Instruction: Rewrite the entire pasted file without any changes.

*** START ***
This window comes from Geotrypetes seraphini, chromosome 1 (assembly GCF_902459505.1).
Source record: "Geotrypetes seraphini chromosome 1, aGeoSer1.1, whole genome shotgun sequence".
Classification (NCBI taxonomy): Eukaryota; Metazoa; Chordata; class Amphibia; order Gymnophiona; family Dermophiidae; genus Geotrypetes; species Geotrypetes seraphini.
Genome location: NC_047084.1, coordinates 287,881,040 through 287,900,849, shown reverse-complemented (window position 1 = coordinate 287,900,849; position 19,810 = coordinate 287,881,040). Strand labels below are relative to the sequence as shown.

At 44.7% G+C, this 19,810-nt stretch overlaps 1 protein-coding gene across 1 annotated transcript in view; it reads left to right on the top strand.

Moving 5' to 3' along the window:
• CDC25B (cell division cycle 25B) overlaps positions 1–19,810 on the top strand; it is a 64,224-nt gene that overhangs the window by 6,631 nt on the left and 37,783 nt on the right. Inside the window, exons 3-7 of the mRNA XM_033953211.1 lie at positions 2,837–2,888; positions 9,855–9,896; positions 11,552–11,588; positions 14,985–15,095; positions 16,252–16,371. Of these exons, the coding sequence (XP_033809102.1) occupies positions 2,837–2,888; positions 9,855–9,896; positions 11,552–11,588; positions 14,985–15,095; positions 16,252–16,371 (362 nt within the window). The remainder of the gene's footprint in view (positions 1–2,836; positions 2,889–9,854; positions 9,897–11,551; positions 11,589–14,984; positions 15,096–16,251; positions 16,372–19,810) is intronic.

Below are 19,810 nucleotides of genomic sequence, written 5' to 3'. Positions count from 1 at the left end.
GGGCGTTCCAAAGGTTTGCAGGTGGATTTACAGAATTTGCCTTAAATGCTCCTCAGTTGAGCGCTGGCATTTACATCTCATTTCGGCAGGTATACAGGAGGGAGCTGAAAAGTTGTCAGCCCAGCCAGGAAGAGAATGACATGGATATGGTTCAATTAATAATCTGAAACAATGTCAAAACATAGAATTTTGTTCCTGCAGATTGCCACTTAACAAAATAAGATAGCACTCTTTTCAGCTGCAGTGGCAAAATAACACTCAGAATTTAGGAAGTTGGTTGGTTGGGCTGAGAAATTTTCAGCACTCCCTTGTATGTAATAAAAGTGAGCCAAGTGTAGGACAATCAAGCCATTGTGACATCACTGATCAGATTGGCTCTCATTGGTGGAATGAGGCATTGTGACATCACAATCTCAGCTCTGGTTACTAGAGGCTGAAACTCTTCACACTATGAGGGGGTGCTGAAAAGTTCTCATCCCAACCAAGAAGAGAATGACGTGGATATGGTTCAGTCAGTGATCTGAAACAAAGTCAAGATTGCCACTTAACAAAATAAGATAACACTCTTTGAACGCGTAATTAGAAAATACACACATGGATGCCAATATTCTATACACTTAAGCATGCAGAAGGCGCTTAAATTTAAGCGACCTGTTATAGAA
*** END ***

This window comes from Geotrypetes seraphini, chromosome 1 (assembly GCF_902459505.1).
Source record: "Geotrypetes seraphini chromosome 1, aGeoSer1.1, whole genome shotgun sequence".
Classification (NCBI taxonomy): Eukaryota; Metazoa; Chordata; class Amphibia; order Gymnophiona; family Dermophiidae; genus Geotrypetes; species Geotrypetes seraphini.
Genome location: NC_047084.1, coordinates 287,881,040 through 287,900,849, shown reverse-complemented (window position 1 = coordinate 287,900,849; position 19,810 = coordinate 287,881,040). Strand labels below are relative to the sequence as shown.

At 44.7% G+C, this 19,810-nt stretch overlaps 1 protein-coding gene across 1 annotated transcript in view; it reads left to right on the top strand.

Moving 5' to 3' along the window:
• CDC25B (cell division cycle 25B) overlaps positions 1–19,810 on the top strand; it is a 64,224-nt gene that overhangs the window by 6,631 nt on the left and 37,783 nt on the right. Inside the window, exons 3-7 of the mRNA XM_033953211.1 lie at positions 2,837–2,888; positions 9,855–9,896; positions 11,552–11,588; positions 14,985–15,095; positions 16,252–16,371. Of these exons, the coding sequence (XP_033809102.1) occupies positions 2,837–2,888; positions 9,855–9,896; positions 11,552–11,588; positions 14,985–15,095; positions 16,252–16,371 (362 nt within the window). The remainder of the gene's footprint in view (positions 1–2,836; positions 2,889–9,854; positions 9,897–11,551; positions 11,589–14,984; positions 15,096–16,251; positions 16,372–19,810) is intronic.

Below are 19,810 nucleotides of genomic sequence, written 5' to 3'. Positions count from 1 at the left end.
GGGCGTTCCAAAGGTTTGCAGGTGGATTTACAGAATTTGCCTTAAATGCTCCTCAGTTGAGCGCTGGCATTTACATCTCATTTCGGCAGGTATACAGGAGGGAGCTGAAAAGTTGTCAGCCCAGCCAGGAAGAGAATGACATGGATATGGTTCAATTAATAATCTGAAACAATGTCAAAACATAGAATTTTGTTCCTGCAGATTGCCACTTAACAAAATAAGATAGCACTCTTTTCAGCTGCAGTGGCAAAATAACACTCAGAATTTAGGAAGTTGGTTGGTTGGGCTGAGAAATTTTCAGCACTCCCTTGTATGTAATAAAAGTGAGCCAAGTGTAGGACAATCAAGCCATTGTGACATCACTGATCAGATTGGCTCTCATTGGTGGAATGAGGCATTGTGACATCACAATCTCAGCTCTGGTTACTAGAGGCTGAAACTCTTCACACTATGAGGGGGTGCTGAAAAGTTCTCATCCCAACCAAGAAGAGAATGACGTGGATATGGTTCAGTCAGTGATCTGAAACAAAGTCAAGATTGCCACTTAACAAAATAAGATAACACTCTTTGAACGCGTAATTAGAAAATACACACATGGATGCCAATATTCTATACACTTAAGCATGCAGAAGGCGCTTAAATTTAAGCGACCTGTTATAGAA